A version of this column first ran in the Roane County (WV) Reporter and Times Record as part of a gardening series. Support local journalism! Subscribe to your local newspaper. This is one of a series of blogs for new gardeners. Start reading the whole series here: Part 1.
My whole purpose with this column has been to persuade you to grow some of your food, and assist you in doing so. Nonetheless, this week, just once, I’m going to step away from the garden and into…the flowerbed. There is a reason this column appears now: this is the time of year when I waste a lot of time leering at flower catalogs and considering what to order…because I can’t do much else in the garden and I’ve already made my decisions on the more prosaic vegetables.
I remember one column in which I pointed out the benefits of growing some flowering plants and herbs right in your garden: attracting pollinators and predator bugs, mainly. To some degree this is still true even if you have an ornamental garden separate from your vegetable garden and orchard, as long as it isn’t hundreds of feet away.
But your main reason for growing ornamentals, if you’re like me, is sheer disgusting self-indulgence; I love the eye candy of flowers, both in their beds in the spring breeze (and the summer fog and fall sun) and in their vases in my house. I often have four vases going at once, with different sizes and color schemes.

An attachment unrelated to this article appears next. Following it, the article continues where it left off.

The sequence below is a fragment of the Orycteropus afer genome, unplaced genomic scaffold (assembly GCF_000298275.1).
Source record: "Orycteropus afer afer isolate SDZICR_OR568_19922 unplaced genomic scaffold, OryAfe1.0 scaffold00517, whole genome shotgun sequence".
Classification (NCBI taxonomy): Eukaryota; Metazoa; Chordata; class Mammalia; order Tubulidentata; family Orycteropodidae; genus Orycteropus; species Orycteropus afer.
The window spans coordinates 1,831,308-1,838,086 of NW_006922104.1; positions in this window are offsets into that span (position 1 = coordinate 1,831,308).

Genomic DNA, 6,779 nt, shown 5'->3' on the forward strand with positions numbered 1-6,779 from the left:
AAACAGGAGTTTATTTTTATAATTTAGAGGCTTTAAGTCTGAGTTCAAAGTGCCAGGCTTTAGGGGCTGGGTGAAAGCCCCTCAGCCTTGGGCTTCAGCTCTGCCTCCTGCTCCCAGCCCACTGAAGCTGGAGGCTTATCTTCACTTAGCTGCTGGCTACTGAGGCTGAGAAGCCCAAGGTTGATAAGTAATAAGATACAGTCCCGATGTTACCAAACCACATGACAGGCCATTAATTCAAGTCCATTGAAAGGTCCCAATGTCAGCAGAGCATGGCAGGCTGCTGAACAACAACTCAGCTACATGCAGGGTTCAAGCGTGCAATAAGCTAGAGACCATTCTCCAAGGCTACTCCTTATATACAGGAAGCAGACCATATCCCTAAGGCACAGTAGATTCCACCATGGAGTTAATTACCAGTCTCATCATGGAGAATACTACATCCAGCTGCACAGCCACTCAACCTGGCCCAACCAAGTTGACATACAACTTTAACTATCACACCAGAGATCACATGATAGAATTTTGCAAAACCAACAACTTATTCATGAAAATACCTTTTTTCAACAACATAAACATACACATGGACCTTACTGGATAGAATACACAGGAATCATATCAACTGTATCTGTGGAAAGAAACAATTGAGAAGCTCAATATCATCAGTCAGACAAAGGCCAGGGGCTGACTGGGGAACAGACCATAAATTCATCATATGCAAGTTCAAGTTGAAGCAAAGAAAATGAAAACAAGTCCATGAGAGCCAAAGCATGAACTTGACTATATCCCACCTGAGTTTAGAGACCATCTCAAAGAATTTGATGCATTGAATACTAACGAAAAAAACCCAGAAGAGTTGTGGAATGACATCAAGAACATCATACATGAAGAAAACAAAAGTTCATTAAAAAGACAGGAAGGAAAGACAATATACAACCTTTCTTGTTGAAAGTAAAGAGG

Sometimes I think color matters to me more than it does to normal people. I have no trouble understanding what Alice Walker meant by The Color Purple. For example, speaking of purple, last year some plants I had in the upper strip of my garden bloomed. They’d been given to me the previous year with the words, “I think it’s some kind of lily.” It didn’t look like a lily, and once it bloomed I knew I was right—it was some kind of iris. Specifically, I decided, a Louisiana iris. It was a deep, intense, velvety purple with small gold tabs. And I thought it would look nice with a Siberian iris I already had, called Pink Haze but actually lavender. I even had a purple vase to put the two in and boy, they did look smashing.
So, if you’re thinking of adding ornamentals to your planting this year, whether in among your vegetables or in their own space, here is some advice. First, your ground needs to be improved in much the same way a vegetable garden needs to be improved, but one difference is that you want full sun for nearly all vegetables. Some ornamentals want full sun but others prefer part shade, so a space with decent soil but a fair amount of shade could be a good place to put a flowerbed. I, unfortunately, do not have such a space now—I have a good shade bed right next to my house and I have put a couple of shrubs there, but the soil is abysmally bad, dense clay, so I have given up the idea of a shade bed. In one corner of this space, however, I keep my mushroom logs—the soil doesn’t matter for those.